Yes, the spectrum is very important for corals, as is PAR, but when talking about "actinic" vs. "daylight" bulbs, the daylight bulbs provide a large amount of light in the 450nm range, they even have a large peak in that area, which is why it is still ok to use all daylight if you wish and also why "actinics" aren't as important as for coral growth when you have daylight bulbs; though we both agree that you do need the "actinic" (420-450nm) spectrum. Here's a graph of intensity of a 6,000k daylight T5 bulb (I couldn't find one for PC's in 10,000k or 6,000k).

59542sun_b.jpg


eee
 

Jiggz

New member
aight thanks for all the responses i guess ill stay with the setup i have. thanks again for all the help.
 

smleee

New member
Sure. :) My advice would be to go ahead and get the 2 - 10k's and 2 - actinics. Then try putting in your old 10k's along with the new 10k's (with no actinic) and see if you like it (though I doubt you will). I would also like to suggest the Current brand of bulbs as they have a proven track record and are a quality product. On another note, the "dual" actinic bulbs they make (which is a bulb that is half 420nm actinic and half 460nm actinic) are great because they will provide you with spectrum peaks in both 420 and 460 nm ranges and you will get more fluoresence from them than an actinic bulb with just 420nm or 460nm alone.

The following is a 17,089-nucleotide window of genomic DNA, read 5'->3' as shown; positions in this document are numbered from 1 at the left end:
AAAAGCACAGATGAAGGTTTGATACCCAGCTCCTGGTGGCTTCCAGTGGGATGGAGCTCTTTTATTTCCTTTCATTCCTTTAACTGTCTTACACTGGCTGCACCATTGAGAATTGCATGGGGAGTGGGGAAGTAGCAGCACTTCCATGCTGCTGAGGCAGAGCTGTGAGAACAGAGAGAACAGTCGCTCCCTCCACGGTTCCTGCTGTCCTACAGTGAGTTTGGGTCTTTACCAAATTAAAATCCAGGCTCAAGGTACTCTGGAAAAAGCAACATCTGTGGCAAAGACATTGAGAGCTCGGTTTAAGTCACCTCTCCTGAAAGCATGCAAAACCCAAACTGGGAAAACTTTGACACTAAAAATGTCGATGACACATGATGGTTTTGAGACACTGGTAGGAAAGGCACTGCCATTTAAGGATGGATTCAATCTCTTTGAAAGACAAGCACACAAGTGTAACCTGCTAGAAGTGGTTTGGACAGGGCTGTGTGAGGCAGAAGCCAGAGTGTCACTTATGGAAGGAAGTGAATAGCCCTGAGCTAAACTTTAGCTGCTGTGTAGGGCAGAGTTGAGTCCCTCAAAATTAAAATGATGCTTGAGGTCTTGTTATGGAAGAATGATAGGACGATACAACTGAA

eee
 

besl

New member
smleee - I have the Current Outer Orbit which includes actinic 420/460 nm pc bulbs along with the 10K MH. Can you explain further what value the 420/460 has over just a 420 or a 460 alone. I love the Current fixture, but was thinking I would like a more blue hue to it when I replace the bulbs.
 

RichConley

New member
<a href=showthread.php?s=&postid=6967934#post6967934 target=_blank>Originally posted</a> by Horace
Sorry guys, but actinics DO have a purpose. You can even grow corals under pure actinic if you want. You have to remember that most corals are found deep enough where the majority of thier light is actinic in spectrum. Very few corals get blasted with 10k light all day and thats it. In fact some of the best colored tanks are those that have low PAR and high amounts of blue spectrum light. PAR is not everything by any means. Spectrum plays a very big role.

I used to think the same thing as those above...after examining several high end tanks and talking to those people, my opinion has changed.